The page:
*Cancel anytime. Subject to consultation. Results may vary.

• • •
Our medical review process:We’re here to tell you what we know. That’s why our information is evidence-based and fact-checked by medical experts. Still, everyone’s skin is unique—the best way to get advice is to talk to your healthcare provider.
Our policy on product links:Empowering you with knowledge is our top priority. Our reviews of other brands’ products in this post are not paid endorsements—but they do meet our medically fact-checked standards for ingredients (at the time of publication).
Curology Team Avatar

Curology Team

Meredith Hartle, DO

Meredith Hartle, DO

Related Articles

How to change your Curology formula Skincare tips for dry skin, according to dermatology providersThe best moisturizers for dry skin, according to dermatology expertsNavigating the world of oil-free moisturizers: Our top 4 picksCan I use both retinol and vitamin C on my skin?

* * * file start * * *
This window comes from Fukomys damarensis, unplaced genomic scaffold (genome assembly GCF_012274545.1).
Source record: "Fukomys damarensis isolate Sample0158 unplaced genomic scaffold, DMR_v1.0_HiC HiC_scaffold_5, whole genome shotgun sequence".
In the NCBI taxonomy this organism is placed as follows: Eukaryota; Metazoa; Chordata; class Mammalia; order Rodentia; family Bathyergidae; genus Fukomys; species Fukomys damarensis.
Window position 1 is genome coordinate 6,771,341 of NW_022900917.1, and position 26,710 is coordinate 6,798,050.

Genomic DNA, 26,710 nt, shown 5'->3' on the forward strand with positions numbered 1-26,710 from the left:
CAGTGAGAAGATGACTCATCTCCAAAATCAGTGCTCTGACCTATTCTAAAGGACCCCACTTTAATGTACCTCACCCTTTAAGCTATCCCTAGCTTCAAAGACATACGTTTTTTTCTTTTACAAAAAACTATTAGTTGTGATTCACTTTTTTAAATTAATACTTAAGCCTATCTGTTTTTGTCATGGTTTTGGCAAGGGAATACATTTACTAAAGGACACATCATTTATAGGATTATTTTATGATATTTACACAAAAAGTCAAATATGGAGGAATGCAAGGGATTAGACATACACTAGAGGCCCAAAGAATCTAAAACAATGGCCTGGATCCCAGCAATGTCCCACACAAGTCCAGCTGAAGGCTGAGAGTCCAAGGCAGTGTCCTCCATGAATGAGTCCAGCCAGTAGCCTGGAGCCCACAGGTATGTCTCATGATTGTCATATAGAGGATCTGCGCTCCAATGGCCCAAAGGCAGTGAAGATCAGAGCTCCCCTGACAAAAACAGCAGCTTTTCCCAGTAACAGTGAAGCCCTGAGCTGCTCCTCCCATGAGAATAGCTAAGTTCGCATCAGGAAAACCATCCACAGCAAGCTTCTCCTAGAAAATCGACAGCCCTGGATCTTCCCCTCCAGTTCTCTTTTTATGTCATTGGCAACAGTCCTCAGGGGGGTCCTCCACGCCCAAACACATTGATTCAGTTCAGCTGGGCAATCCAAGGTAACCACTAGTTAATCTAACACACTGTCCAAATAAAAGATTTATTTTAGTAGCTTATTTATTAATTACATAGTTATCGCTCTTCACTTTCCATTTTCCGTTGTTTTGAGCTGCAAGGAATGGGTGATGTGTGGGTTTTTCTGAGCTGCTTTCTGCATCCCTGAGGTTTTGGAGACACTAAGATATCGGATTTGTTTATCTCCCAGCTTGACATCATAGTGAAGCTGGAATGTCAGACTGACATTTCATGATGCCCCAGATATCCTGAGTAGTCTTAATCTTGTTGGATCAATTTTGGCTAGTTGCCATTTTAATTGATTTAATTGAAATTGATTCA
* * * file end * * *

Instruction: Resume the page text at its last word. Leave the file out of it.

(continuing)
Popular Articles

Ask Curology: Is my cold breaking me out?Slugging: The dermatologist-approved skincare hack going viral on TikTokTretinoin vs retinol: What’s the difference?How to create a self-care routine that actually sticksYour 2023 skincare horoscope
Try prescription skincare
30-day trial. Subject to consultation. Cancel anytime.
Get routine essentials
A display of Curology Custom Formula bottles on a white shelf.

Good skin days ahead

Join the 1M+ patients who’ve tackled everything from acne, to fine lines, to hair thinning with prescription-powered treatments, personalized by a Licensed Dermatology Provider.
Ingredients proven to tackle
  • Breakouts
  • Redness
  • Fine lines
  • Dark spots
  • Hair thinning
$29.95/month
*Subject to consultation. Cancel anytime.
Get StartedShop ProductsWhy CurologyGuidesOur StoryCommunity
All Rights Reserved 2014-2024 Curology Inc.
Terms of ServicePrivacy Notice
Do Not Sell My Personal Information